Fed officials expect debate over peak rates and when to slow hikes
(Bloomberg) – U.S. central bankers have said the next phase of their inflation-fighting campaign will be to debate how high to raise interest rates and when to slow the pace of increases.
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St. Louis Fed President James Bullard and San Francisco Fed Chief Mary Daly both stressed the need to continue to tighten policy with inflation at its highest level in 40 years, while suggesting more caution next year.
Their comments at separate events on Friday come as officials are set to enter their blackout period ahead of their Nov. 1-2 policy meeting. Both have made it clear that they expect the discussion to be on the table at this gathering.
“You came from scratch. You went to this much higher level of the policy rate. But once you’re at the right level, you can just make minor adjustments at that point — maybe to stay where you are, maybe to go a little higher, depending on the incoming data,” Bullard said. in an interview with Wharton. Business Radio on SiriusXM.
“This judgment on where you need to be to put significant downward pressure on inflation, I think is a key part of the policy debate in the next couple of meetings,” he said, citing models indicating rates of 4.5% to 4.75% and market bets at a peak of 5%.
Bullard votes on monetary policy this year.
Fed officials are expected to raise rates by 75 basis points next month for the fourth straight meeting, with investors betting on either the same or a 50 basis point move in December.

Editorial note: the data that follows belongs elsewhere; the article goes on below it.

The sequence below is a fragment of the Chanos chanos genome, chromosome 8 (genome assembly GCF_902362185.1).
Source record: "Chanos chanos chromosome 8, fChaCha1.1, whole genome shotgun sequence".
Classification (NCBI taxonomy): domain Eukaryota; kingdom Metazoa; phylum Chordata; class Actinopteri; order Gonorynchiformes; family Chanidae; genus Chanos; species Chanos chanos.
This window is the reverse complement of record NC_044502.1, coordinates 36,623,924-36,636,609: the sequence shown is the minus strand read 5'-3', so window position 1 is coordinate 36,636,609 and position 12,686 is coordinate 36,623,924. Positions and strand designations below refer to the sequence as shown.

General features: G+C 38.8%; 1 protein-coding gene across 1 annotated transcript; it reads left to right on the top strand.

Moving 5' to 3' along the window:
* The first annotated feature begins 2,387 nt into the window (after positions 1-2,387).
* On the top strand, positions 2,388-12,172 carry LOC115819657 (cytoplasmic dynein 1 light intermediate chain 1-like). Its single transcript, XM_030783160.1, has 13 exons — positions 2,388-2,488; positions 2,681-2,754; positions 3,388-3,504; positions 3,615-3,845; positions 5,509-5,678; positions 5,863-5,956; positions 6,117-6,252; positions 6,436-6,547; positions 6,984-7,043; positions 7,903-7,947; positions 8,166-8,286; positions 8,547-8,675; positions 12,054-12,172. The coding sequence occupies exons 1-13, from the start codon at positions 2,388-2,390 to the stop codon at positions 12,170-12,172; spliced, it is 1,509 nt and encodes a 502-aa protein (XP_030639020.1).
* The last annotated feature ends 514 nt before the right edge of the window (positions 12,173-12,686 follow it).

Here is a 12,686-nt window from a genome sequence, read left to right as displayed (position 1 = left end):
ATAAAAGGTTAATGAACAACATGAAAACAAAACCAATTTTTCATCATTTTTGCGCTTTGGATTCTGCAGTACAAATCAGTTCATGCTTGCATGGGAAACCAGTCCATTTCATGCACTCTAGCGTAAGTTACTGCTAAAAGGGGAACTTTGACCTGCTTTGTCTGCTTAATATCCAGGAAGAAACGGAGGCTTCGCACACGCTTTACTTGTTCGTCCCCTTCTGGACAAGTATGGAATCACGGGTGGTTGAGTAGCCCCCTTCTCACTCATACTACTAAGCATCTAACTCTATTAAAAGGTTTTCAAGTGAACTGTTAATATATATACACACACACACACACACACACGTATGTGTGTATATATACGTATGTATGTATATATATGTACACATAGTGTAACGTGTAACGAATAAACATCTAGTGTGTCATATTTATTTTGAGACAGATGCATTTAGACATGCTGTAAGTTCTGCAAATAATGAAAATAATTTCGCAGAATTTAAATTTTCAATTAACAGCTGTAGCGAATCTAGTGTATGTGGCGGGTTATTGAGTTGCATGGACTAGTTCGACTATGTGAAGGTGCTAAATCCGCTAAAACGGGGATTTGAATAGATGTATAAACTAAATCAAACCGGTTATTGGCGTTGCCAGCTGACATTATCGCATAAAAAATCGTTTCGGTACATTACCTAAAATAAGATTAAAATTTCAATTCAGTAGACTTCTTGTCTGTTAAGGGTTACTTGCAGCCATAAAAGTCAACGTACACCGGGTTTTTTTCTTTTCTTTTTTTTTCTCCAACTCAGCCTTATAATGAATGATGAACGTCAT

Daly said policymakers should start planning for a reduction in the magnitude of rate hikes, although it’s not yet time to “pull back” from big hikes.
“That should at least be something we’re considering at this point, but the data hasn’t cooperated,” Daly said in a discussion moderated by the University of California, Berkeley. At the November meeting, “we could find ourselves, and the markets have certainly priced that in, with another 75 basis point increase, but I would really recommend people not to take that away because it’s 75 forever. “
A slowdown to more gradual increases of 50 or 25 basis points will be appropriate as the Fed’s benchmark rate nears its terminal level for this hike cycle, Daly said.
Fed forecasts released last month showed officials expecting rates to rise to 4.4% this year and 4.6% in 2023, suggesting the pace of hikes will slow to 50 basis points in December and then drop back to 25 basis points early next year.
Since then, disappointing inflation news showing core consumer prices hit a 40-year high of 6.6% in September has led some officials to suggest a higher spike may be needed to cool demand and reduce price pressures.
“We have to think about how restrictive we have to be and that means we have to be data dependent,” said Daly, who is not voting on the policy this year.
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